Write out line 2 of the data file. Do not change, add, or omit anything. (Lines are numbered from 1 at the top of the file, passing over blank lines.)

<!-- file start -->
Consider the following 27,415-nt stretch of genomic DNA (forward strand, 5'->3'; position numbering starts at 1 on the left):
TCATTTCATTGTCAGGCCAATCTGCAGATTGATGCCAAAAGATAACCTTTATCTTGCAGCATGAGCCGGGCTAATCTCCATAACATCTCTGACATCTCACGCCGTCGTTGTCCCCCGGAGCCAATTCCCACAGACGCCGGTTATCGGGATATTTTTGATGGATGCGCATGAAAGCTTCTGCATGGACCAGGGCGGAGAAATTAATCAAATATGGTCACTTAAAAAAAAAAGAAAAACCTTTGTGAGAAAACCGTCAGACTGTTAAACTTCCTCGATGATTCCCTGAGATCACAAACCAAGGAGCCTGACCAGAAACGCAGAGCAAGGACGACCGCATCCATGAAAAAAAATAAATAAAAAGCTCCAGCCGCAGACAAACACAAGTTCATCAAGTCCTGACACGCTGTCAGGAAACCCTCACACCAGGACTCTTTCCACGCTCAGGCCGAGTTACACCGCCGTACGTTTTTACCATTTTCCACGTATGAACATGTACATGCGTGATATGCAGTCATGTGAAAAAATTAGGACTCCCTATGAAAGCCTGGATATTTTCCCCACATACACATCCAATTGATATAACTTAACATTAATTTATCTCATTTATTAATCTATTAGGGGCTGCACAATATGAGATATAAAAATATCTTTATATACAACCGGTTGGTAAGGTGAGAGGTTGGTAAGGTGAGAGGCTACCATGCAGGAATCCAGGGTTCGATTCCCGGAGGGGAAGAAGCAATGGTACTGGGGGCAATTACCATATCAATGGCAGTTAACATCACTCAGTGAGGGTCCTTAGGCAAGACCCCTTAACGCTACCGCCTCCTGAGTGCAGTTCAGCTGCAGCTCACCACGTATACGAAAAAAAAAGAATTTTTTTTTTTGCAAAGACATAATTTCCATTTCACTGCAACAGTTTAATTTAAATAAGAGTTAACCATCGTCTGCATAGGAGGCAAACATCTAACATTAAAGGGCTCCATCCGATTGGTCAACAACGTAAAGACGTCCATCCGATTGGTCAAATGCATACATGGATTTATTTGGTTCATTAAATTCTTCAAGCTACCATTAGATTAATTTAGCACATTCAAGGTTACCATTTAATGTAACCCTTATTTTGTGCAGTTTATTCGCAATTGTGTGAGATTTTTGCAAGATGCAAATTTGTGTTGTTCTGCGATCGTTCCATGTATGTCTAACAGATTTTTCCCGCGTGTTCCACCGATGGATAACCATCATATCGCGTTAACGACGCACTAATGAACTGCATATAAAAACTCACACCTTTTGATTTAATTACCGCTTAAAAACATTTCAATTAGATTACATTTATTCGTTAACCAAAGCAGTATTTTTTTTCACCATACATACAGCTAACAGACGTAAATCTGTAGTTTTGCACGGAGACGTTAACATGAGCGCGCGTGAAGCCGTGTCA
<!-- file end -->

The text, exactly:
TCATTTCATTGTCAGGCCAATCTGCAGATTGATGCCAAAAGATAACCTTTATCTTGCAGCATGAGCCGGGCTAATCTCCATAACATCTCTGACATCTCACGCCGTCGTTGTCCCCCGGAGCCAATTCCCACAGACGCCGGTTATCGGGATATTTTTGATGGATGCGCATGAAAGCTTCTGCATGGACCAGGGCGGAGAAATTAATCAAATATGGTCACTTAAAAAAAAAAGAAAAACCTTTGTGAGAAAACCGTCAGACTGTTAAACTTCCTCGATGATTCCCTGAGATCACAAACCAAGGAGCCTGACCAGAAACGCAGAGCAAGGACGACCGCATCCATGAAAAAAAATAAATAAAAAGCTCCAGCCGCAGACAAACACAAGTTCATCAAGTCCTGACACGCTGTCAGGAAACCCTCACACCAGGACTCTTTCCACGCTCAGGCCGAGTTACACCGCCGTACGTTTTTACCATTTTCCACGTATGAACATGTACATGCGTGATATGCAGTCATGTGAAAAAATTAGGACTCCCTATGAAAGCCTGGATATTTTCCCCACATACACATCCAATTGATATAACTTAACATTAATTTATCTCATTTATTAATCTATTAGGGGCTGCACAATATGAGATATAAAAATATCTTTATATACAACCGGTTGGTAAGGTGAGAGGTTGGTAAGGTGAGAGGCTACCATGCAGGAATCCAGGGTTCGATTCCCGGAGGGGAAGAAGCAATGGTACTGGGGGCAATTACCATATCAATGGCAGTTAACATCACTCAGTGAGGGTCCTTAGGCAAGACCCCTTAACGCTACCGCCTCCTGAGTGCAGTTCAGCTGCAGCTCACCACGTATACGAAAAAAAAAGAATTTTTTTTTTTGCAAAGACATAATTTCCATTTCACTGCAACAGTTTAATTTAAATAAGAGTTAACCATCGTCTGCATAGGAGGCAAACATCTAACATTAAAGGGCTCCATCCGATTGGTCAACAACGTAAAGACGTCCATCCGATTGGTCAAATGCATACATGGATTTATTTGGTTCATTAAATTCTTCAAGCTACCATTAGATTAATTTAGCACATTCAAGGTTACCATTTAATGTAACCCTTATTTTGTGCAGTTTATTCGCAATTGTGTGAGATTTTTGCAAGATGCAAATTTGTGTTGTTCTGCGATCGTTCCATGTATGTCTAACAGATTTTTCCCGCGTGTTCCACCGATGGATAACCATCATATCGCGTTAACGACGCACTAATGAACTGCATATAAAAACTCACACCTTTTGATTTAATTACCGCTTAAAAACATTTCAATTAGATTACATTTATTCGTTAACCAAAGCAGTATTTTTTTTCACCATACATACAGCTAACAGACGTAAATCTGTAGTTTTGCACGGAGACGTTAACATGAGCGCGCGTGAAGCCGTGTCA